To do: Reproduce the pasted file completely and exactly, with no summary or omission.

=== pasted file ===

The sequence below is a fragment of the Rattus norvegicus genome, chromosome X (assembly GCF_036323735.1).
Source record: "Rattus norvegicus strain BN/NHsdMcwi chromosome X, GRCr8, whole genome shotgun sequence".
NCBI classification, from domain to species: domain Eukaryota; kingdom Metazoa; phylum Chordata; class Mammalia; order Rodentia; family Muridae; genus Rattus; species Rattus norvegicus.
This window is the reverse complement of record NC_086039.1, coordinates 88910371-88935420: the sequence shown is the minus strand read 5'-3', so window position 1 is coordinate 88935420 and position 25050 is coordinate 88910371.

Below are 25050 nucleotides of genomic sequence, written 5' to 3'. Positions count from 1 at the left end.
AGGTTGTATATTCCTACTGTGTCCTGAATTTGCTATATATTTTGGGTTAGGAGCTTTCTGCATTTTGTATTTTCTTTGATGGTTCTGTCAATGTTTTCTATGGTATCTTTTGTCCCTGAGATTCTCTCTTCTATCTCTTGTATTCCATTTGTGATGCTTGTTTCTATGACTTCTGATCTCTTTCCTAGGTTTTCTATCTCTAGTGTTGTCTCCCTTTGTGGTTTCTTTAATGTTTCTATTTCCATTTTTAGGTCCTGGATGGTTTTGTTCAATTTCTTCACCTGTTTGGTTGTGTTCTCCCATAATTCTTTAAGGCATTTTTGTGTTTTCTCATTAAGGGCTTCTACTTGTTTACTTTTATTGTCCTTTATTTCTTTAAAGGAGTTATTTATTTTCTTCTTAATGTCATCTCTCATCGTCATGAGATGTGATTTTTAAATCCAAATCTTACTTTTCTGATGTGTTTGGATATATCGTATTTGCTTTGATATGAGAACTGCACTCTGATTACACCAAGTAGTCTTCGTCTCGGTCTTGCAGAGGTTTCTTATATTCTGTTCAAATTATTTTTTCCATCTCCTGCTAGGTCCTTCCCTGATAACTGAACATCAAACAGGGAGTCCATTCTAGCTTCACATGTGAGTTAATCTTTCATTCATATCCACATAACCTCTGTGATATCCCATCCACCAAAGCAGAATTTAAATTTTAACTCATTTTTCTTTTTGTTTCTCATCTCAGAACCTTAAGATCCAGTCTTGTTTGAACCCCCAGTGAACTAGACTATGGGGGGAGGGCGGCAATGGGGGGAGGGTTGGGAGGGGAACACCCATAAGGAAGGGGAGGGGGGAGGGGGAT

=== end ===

The sequence below is a fragment of the Rattus norvegicus genome, chromosome X (assembly GCF_036323735.1).
Source record: "Rattus norvegicus strain BN/NHsdMcwi chromosome X, GRCr8, whole genome shotgun sequence".
NCBI classification, from domain to species: domain Eukaryota; kingdom Metazoa; phylum Chordata; class Mammalia; order Rodentia; family Muridae; genus Rattus; species Rattus norvegicus.
This window is the reverse complement of record NC_086039.1, coordinates 88910371-88935420: the sequence shown is the minus strand read 5'-3', so window position 1 is coordinate 88935420 and position 25050 is coordinate 88910371.

Below are 25050 nucleotides of genomic sequence, written 5' to 3'. Positions count from 1 at the left end.
AGGTTGTATATTCCTACTGTGTCCTGAATTTGCTATATATTTTGGGTTAGGAGCTTTCTGCATTTTGTATTTTCTTTGATGGTTCTGTCAATGTTTTCTATGGTATCTTTTGTCCCTGAGATTCTCTCTTCTATCTCTTGTATTCCATTTGTGATGCTTGTTTCTATGACTTCTGATCTCTTTCCTAGGTTTTCTATCTCTAGTGTTGTCTCCCTTTGTGGTTTCTTTAATGTTTCTATTTCCATTTTTAGGTCCTGGATGGTTTTGTTCAATTTCTTCACCTGTTTGGTTGTGTTCTCCCATAATTCTTTAAGGCATTTTTGTGTTTTCTCATTAAGGGCTTCTACTTGTTTACTTTTATTGTCCTTTATTTCTTTAAAGGAGTTATTTATTTTCTTCTTAATGTCATCTCTCATCGTCATGAGATGTGATTTTTAAATCCAAATCTTACTTTTCTGATGTGTTTGGATATATCGTATTTGCTTTGATATGAGAACTGCACTCTGATTACACCAAGTAGTCTTCGTCTCGGTCTTGCAGAGGTTTCTTATATTCTGTTCAAATTATTTTTTCCATCTCCTGCTAGGTCCTTCCCTGATAACTGAACATCAAACAGGGAGTCCATTCTAGCTTCACATGTGAGTTAATCTTTCATTCATATCCACATAACCTCTGTGATATCCCATCCACCAAAGCAGAATTTAAATTTTAACTCATTTTTCTTTTTGTTTCTCATCTCAGAACCTTAAGATCCAGTCTTGTTTGAACCCCCAGTGAACTAGACTATGGGGGGAGGGCGGCAATGGGGGGAGGGTTGGGAGGGGAACACCCATAAGGAAGGGGAGGGGGGAGGGGGAT